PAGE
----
public void addCookies(CookieJar cj)
   {
      ...
   }
   public CookieJar getCookieJar()
   {
      ...
   }
   public HttpURLConnection getConnection()
   {
      ...
   }
   public void setMaxRedirects(int i)
   {
      ...
   } 
}

The HotmailChecker application uses the HTTPRedirectHandler for the login process. The application retrieves the CookieJar from the HTTPRedirectHandler for use with subsequent requests. The relevant portion of the HotmailChecker is shown below. Hotmail-specific and jCookie-related commentary is highlighted:

public boolean doLogin() throws Exception
{
   // Set up JSSE for HTTPS.
   System.getProperties().put("java.protocol.handler.pkgs","com.sun.net.ssl.internal.www.protocol");
   java.security.Security.addProvider(new com.sun.net.ssl.internal.ssl.Provider());
   // Create HttpURLConnection and set it up.
   URL url = new URL("https://lc2.law13.hotmail.passport.com/cgi-bin/dologin");
   HttpURLConnection huc = (HttpURLConnection) url.openConnection();
   huc.setDoOutput(true);
   huc.setRequestMethod("POST");
   huc.setRequestProperty("User-Agent","Mozilla/4.7 [en] (Win98; I)");
   // Send the login form fields.
   StringBuffer sb = new StringBuffer();
   sb.append("login="); sb.append(URLEncoder.encode(user));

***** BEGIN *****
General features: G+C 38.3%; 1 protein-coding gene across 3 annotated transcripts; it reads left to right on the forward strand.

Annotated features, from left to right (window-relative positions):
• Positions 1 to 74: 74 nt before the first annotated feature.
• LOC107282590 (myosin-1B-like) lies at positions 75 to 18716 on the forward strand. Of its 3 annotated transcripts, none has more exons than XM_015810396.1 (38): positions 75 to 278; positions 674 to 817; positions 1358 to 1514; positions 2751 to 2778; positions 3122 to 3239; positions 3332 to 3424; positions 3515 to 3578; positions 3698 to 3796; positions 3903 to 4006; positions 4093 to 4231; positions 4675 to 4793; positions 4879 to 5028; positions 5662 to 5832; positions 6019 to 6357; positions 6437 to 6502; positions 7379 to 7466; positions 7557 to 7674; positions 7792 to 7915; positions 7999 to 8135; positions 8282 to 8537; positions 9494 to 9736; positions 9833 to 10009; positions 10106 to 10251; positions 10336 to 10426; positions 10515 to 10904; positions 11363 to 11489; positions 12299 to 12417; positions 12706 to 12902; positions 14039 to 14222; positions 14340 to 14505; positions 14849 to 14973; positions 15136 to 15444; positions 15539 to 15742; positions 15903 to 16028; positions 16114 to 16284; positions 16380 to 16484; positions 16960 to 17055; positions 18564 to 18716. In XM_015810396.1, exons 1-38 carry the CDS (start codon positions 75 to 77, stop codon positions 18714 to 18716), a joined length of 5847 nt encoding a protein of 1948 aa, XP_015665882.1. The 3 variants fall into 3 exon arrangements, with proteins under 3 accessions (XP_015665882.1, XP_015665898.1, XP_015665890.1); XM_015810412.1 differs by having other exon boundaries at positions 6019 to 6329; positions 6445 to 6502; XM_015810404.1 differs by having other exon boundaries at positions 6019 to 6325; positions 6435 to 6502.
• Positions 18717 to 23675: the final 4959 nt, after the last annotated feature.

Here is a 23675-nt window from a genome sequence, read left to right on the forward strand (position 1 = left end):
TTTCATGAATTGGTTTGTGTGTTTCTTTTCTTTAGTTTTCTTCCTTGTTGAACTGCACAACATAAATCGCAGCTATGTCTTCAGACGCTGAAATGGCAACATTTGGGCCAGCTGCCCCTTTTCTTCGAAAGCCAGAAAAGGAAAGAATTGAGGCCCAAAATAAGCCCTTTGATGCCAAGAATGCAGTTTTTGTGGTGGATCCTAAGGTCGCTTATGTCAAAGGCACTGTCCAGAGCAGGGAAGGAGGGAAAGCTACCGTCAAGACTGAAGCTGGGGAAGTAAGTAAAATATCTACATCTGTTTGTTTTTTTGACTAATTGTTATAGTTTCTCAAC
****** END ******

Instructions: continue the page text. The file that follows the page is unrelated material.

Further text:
...
   OutputStream os = huc.getOutputStream();
   os.write(sb.toString().getBytes("US-ASCII"));
   os.close();
   // Create handler and do processing.
   HTTPRedirectHandler hrh = new HTTPRedirectHandler(huc);
   hrh.connect();
   huc = hrh.getConnection();
   // Microsoft has an interim page that uses a Refresh Meta tag for transition between
   // HTTPS and HTTP, this prevents the security warning popup.
   // We need to manually do this URL fetch by reading response and parsing for URL.
   BufferedReader br = new BufferedReader(new InputStreamReader(huc.getInputStream()));
   ...
   // Once we have the URL for the Main page, we again use HTTPRedirectHandler to retrieve 
   // it and then process response to verify proper login.
   url = new URL(homeUrl);
   huc = (HttpURLConnection) url.openConnection();
   huc.setRequestProperty("User-Agent","Mozilla/4.7 [en] (Win98; I)");
   hrh = new HTTPRedirectHandler(huc);
   hrh.setCookieJar(cj);
   hrh.connect();
   ...
   // Save Cookies for future requests.
   cj.addAll(hrh.getCookieJar());
   ...
   return(bLoggedIn);
}

Now that we have logged in to Hotmail, we request the inbox page, passing in the Cookies retrieved during the login process. Once we have the inbox page, we must parse this HTML for the information pertaining to the new messages. Instead of using a brute-force StringTokenizer to retrieve this information, we'll use a slightly more elegant (i.e., complicated) approach, leveraging XML. This approach involves: